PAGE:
Barriers to Healthcare for Diabetic Ethnic Minorities

3337 words (13 pages) Essay

23rd Mar 2018 Health Reference this

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Comparing Barriers to Healthcare in Diabetic Ethnic Minorities in Urban Versus Rural Settings

  • Noreen Choudhary 

Issue/Problem

There has been abundant research done in the study of ethnic minorities and their access to healthcare. Attention has been paid to common barriers such as language, knowledge and communication, which are all culturally influenced. Most of this research has focused on general access to healthcare and not specific diseases. There is very little reserach on comparing barriers that exist depending on location. The issue I would be exploring in my study is determining the differences in potential barriers that exist in access to healthcare among ethnic minority diabetic individuals in urban versus rural settings. The potential barriers in access should differ depending on the location since the type and amount of resources present varies in both settings. This study hopes to contribute to the literature by focusing on diabetes and determining the differences in barriers that exist for ethnic minorities in the urban versus rural settings.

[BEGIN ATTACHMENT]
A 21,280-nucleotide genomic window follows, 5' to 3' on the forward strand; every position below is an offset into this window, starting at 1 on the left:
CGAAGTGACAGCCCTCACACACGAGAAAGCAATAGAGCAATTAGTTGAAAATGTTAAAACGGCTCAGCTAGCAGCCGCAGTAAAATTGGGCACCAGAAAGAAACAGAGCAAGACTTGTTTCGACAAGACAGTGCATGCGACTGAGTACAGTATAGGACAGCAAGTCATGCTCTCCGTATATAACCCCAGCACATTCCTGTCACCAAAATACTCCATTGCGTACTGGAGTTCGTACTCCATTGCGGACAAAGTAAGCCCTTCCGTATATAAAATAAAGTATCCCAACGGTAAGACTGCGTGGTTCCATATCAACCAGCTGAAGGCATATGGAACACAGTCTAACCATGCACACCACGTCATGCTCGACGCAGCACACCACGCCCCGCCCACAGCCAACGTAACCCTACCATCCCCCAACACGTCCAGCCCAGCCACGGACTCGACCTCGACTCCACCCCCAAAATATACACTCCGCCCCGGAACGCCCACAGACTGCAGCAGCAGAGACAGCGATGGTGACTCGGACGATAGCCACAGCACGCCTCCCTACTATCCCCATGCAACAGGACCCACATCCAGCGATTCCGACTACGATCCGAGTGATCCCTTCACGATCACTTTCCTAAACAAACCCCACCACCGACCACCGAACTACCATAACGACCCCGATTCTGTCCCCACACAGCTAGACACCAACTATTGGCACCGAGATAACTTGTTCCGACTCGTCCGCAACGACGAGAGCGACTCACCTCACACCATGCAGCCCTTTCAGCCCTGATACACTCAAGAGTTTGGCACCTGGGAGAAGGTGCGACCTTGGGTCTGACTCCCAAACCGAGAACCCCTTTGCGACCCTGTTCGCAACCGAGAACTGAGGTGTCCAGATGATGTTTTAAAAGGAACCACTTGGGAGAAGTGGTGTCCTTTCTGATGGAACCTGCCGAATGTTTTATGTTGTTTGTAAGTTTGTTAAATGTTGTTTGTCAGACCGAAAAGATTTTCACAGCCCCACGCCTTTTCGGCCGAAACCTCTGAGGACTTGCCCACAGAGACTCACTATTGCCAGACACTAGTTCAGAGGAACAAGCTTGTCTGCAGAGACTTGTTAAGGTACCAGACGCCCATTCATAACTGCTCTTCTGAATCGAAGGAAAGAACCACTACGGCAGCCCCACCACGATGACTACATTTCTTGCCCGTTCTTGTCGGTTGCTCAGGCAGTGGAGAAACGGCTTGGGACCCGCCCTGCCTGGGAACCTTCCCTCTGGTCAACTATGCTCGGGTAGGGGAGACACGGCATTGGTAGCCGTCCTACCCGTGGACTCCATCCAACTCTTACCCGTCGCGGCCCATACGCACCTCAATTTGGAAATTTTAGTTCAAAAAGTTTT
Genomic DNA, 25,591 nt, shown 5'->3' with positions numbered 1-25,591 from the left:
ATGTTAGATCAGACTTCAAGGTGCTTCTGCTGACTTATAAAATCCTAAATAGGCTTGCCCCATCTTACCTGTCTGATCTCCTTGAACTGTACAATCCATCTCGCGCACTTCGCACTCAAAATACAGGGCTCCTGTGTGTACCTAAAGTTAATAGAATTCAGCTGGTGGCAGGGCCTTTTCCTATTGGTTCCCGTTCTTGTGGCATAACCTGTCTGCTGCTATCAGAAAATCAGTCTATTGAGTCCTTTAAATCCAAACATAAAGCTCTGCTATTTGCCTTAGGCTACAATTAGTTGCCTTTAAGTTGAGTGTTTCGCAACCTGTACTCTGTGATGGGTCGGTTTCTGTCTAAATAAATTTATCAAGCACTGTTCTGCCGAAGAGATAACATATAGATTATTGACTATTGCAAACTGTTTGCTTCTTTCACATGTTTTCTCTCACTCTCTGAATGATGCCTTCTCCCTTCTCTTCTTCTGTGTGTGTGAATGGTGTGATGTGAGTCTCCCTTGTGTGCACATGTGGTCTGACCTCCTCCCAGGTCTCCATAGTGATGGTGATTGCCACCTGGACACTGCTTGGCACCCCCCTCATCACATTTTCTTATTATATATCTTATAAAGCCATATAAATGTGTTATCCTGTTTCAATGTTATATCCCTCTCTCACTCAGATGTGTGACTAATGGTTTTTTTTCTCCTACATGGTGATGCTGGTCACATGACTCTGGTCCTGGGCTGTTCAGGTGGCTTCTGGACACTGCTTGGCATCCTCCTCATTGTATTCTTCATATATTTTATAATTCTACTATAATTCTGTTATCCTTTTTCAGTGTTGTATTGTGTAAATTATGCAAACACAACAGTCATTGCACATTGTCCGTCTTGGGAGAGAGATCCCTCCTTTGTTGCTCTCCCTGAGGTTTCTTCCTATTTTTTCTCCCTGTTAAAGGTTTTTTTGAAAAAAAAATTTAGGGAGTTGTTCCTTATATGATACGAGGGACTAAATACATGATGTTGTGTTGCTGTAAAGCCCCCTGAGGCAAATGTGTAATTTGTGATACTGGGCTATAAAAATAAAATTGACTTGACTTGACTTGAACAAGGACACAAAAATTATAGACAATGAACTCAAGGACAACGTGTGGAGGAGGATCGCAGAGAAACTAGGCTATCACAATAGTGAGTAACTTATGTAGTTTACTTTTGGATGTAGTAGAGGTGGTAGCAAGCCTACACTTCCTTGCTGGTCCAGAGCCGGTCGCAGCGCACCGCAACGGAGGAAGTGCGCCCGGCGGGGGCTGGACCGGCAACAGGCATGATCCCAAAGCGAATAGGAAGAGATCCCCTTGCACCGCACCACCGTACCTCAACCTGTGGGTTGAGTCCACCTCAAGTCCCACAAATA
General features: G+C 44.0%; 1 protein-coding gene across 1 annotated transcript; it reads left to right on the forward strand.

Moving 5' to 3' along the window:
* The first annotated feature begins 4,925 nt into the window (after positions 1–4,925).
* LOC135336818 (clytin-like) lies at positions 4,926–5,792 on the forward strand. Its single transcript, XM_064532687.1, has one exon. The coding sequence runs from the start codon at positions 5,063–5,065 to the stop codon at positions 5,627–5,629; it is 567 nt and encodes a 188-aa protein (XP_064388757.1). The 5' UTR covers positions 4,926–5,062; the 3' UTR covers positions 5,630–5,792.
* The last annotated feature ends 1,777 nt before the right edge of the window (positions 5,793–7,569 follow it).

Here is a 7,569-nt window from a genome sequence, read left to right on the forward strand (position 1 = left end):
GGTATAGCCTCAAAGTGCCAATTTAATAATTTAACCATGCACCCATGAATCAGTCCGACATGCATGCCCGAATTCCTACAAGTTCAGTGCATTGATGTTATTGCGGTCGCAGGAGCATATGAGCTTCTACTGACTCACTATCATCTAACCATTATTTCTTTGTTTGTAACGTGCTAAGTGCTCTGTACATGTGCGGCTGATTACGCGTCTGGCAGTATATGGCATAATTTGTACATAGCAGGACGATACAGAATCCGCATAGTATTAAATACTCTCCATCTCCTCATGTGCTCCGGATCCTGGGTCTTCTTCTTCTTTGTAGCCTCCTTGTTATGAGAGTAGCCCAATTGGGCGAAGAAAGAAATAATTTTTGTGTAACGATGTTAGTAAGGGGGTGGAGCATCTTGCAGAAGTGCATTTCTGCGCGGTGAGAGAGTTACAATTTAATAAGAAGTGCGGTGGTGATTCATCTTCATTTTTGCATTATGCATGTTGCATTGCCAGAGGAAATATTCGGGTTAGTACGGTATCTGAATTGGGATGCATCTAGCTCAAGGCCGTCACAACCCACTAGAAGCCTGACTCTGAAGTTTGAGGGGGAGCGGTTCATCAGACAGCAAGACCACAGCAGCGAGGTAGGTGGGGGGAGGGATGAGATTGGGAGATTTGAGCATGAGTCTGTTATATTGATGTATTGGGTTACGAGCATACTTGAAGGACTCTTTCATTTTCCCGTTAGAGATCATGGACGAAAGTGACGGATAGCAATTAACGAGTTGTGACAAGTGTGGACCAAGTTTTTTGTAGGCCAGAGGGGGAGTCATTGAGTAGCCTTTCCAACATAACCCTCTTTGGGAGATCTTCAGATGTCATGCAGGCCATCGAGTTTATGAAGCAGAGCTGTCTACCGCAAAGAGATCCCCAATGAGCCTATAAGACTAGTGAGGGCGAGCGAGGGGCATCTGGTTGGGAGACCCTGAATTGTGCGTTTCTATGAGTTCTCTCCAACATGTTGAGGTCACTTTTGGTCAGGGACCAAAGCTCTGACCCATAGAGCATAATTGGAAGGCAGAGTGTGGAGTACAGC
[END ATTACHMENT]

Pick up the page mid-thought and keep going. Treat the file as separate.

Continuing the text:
Background

The regions with the greatest incidence of diabetes are Africa and Asia, where the rates are expected to rise two or three times (Oldroyd, Banerjee, Heald & Cruickshank, 2005). The three countries with the highest prevalence of diabetes are USA, China and India (Oldroyd et al., 2005). The largest increases are expected in Brazil, Indonesia, Bangladesh , Pakistan and Japan (Oldroyd et al., 2005). Type 2 diabetes is most common among ethnic minority groups residing in developed countries (Oldroyd et al., 2005). Diabetes is a chronic illness that requires continuing medical attention as well as self-management education (American Diabetes Association, 2002).

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Renfrew et al. (2013) reported on barriers to care present in a Cambodian population near Boston. The study highlighted the importance of a culturally sensitive healthcare system for Cambodians (Renfrew et al., 2013). The researchers found the following barriers in access to healthcare: patients’ views of chronic disease, diabetes management, communication, psycho-social factors, diabetes etiology and explanatory models and fears of interacting with the healthcare system (Renfrew et al., 2013). The researchers were advocating for a culturally sensitive approach to healthcare for this population because most of the barriers identified were culturally influenced. Some of these culturally influenced barriers were patients’ mistrust in the western model of health, replacement by alternative medicine, belief that western medicine is an ‘instant’ cure, and desire to please the practitioners (Renfrew et al., 2013). Researchers found these barriers among other which were influenced by cultural beliefs of the patients (Renfrew et al., 2013).